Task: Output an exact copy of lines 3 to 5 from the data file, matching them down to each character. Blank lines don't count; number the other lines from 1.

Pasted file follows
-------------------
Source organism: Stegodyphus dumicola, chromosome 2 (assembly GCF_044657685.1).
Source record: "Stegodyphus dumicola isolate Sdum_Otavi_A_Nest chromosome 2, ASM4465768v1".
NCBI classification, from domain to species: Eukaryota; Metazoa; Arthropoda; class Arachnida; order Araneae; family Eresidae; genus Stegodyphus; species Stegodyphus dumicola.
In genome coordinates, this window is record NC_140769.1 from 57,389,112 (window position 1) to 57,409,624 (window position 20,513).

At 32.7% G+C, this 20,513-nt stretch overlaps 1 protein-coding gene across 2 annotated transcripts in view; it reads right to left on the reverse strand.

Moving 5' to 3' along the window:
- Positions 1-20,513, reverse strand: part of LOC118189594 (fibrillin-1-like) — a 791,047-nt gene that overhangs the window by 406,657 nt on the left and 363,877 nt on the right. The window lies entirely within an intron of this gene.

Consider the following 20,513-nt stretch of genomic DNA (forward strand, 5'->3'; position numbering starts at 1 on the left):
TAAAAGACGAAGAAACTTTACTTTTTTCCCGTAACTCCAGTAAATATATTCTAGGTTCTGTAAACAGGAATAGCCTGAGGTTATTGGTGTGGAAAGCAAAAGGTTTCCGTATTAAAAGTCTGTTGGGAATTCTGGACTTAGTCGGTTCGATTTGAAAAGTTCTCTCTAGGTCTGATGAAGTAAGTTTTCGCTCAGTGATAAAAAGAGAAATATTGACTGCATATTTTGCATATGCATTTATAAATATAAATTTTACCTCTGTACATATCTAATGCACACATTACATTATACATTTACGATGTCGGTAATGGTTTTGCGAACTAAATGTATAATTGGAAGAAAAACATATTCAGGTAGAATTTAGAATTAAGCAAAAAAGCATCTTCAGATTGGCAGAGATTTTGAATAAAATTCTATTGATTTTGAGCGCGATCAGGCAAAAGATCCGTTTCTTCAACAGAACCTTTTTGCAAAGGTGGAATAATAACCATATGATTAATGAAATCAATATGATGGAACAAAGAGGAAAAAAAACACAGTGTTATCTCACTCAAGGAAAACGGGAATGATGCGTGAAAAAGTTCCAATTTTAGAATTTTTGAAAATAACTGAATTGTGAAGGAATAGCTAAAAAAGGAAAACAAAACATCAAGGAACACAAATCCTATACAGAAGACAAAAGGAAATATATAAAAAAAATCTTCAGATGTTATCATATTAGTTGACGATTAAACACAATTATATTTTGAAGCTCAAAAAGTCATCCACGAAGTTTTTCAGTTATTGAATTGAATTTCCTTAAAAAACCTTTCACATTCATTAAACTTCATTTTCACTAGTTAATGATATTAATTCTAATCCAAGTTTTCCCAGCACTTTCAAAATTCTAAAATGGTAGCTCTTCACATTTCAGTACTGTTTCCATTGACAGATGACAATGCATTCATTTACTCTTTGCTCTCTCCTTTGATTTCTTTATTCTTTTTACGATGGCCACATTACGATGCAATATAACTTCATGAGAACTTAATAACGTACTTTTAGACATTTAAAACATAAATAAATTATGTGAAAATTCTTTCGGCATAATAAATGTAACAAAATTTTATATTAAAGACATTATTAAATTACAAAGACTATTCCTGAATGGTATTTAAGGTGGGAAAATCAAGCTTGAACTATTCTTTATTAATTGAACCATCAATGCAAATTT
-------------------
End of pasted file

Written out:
NCBI classification, from domain to species: Eukaryota; Metazoa; Arthropoda; class Arachnida; order Araneae; family Eresidae; genus Stegodyphus; species Stegodyphus dumicola.
In genome coordinates, this window is record NC_140769.1 from 57,389,112 (window position 1) to 57,409,624 (window position 20,513).

At 32.7% G+C, this 20,513-nt stretch overlaps 1 protein-coding gene across 2 annotated transcripts in view; it reads right to left on the reverse strand.